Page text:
While I was watching Robert Altman's 1971 movie McCabe & Mrs. Miller (again), I was struck by how many chords of Americana this film covered: gambling, sex, drugs, entrepreneurship, Manifest Destiny, violence, shady lawyers, the little guy being stomped on by big business -- even though it was shot outside Vancouver. At the same time, McCabe seems totally reflective of the time it was made, a time when people set out to make great movies that told the entire story of America in a neat two hours. Maybe it's because of Julie Christie's frizzy curls, or maybe it's just because that's when Altman was at his peak, and Altman's films are so distinctive that they are capable of defining an entire era, like Seinfeld defined the mid-Nineties or Elvis defined the mid-Fifties.
But even McCabe doesn't capture those times as well as a full-page picture of Michelle Phillips and her then-boyfriend Jack Nicholson, strolling together down some Hollywood boulevard in the evening twilight, taken in that same magical year of 1971 and appearing in the current issue of Vanity Fair. It's not just the copious, unashamed armpit hair that Michelle is sporting, or the navy sleeveless dress that seems designed for maximal axillary exposure. It's that Michelle has carted all that copious, unashamed armpit hair to some kind of formal Hollywood shindig -- Nicholson is wearing what passed for a tuxedo back then, with black tie, black shirt, black jacket and blue jeans, and there's an older gentleman seen behind Nicholson in more traditional formalwear. It was a time -- the first time -- that women could unshave their armpits and still be received at the highest reaches of American culture.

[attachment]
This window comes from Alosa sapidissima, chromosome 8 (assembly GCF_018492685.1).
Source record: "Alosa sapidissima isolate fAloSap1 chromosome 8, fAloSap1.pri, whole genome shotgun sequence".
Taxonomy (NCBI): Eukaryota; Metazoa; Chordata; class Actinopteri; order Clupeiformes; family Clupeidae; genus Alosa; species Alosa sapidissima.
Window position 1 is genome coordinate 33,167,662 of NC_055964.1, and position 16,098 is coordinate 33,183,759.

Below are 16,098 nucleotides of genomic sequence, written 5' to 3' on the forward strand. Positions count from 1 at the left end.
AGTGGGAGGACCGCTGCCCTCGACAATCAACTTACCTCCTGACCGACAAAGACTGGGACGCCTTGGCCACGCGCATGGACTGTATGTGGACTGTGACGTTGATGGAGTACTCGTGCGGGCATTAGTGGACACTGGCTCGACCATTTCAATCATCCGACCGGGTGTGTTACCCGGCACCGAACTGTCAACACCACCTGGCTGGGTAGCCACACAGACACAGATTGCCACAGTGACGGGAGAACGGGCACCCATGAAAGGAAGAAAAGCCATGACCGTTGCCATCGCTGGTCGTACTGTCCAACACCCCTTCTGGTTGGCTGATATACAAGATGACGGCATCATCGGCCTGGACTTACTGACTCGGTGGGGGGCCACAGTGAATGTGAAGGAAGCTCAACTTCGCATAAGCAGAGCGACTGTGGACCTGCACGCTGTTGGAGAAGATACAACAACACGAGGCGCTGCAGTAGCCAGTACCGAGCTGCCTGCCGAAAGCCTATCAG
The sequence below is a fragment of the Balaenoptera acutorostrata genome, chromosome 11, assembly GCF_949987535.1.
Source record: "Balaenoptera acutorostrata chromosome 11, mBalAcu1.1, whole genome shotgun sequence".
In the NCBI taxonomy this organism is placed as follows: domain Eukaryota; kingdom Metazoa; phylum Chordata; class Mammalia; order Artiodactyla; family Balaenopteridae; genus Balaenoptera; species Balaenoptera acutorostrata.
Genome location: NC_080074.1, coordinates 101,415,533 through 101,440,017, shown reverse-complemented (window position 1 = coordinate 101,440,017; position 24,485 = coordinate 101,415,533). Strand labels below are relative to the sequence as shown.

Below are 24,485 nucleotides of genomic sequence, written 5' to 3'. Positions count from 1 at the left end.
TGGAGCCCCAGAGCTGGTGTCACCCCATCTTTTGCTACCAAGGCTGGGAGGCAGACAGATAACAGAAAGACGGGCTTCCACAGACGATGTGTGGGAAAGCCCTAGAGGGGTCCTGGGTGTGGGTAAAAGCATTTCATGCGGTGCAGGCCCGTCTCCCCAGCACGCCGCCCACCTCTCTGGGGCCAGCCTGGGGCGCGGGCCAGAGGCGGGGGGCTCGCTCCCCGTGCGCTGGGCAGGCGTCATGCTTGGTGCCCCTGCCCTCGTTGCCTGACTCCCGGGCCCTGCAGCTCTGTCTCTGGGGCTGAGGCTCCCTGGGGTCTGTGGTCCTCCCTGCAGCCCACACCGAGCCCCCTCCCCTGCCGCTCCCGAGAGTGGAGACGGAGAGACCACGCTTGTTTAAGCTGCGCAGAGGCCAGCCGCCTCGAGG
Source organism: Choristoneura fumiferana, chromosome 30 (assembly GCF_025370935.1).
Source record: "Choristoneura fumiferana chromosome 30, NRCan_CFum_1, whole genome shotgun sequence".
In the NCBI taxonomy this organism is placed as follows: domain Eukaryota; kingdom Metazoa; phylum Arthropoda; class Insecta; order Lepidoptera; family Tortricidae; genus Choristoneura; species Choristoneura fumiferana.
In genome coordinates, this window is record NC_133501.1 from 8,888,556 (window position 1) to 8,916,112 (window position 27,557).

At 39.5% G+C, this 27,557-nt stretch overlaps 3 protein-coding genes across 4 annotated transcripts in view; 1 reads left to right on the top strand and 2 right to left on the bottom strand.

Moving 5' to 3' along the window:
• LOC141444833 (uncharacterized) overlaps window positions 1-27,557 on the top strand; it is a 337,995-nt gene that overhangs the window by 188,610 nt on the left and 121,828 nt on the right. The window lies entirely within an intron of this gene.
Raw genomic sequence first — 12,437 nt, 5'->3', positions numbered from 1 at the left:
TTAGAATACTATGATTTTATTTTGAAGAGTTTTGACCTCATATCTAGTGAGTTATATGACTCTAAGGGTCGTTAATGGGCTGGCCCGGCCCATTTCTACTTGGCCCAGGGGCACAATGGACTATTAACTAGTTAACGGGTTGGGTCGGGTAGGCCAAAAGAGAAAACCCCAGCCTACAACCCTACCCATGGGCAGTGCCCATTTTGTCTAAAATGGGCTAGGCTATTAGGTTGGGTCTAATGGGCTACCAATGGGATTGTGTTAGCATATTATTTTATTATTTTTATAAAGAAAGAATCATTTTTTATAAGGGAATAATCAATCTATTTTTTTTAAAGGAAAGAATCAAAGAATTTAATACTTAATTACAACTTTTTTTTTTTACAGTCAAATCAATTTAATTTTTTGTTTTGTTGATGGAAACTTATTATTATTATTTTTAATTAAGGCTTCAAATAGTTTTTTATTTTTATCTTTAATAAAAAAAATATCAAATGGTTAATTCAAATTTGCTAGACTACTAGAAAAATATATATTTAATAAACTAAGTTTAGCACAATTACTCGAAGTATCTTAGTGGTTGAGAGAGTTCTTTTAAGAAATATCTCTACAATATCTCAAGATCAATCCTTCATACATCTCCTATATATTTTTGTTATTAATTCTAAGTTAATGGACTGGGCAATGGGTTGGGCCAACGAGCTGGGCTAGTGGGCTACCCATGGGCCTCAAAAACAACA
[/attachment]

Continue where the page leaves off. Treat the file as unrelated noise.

This was the moment when the hippies not only stormed the gates of America but were invited in and offered a seat at the table. The yin-yang distinction between flower children and the Establishment had been chopped down, carded into wool, and knitted into a macrame sweater vest. Let a thousand underarms bloom.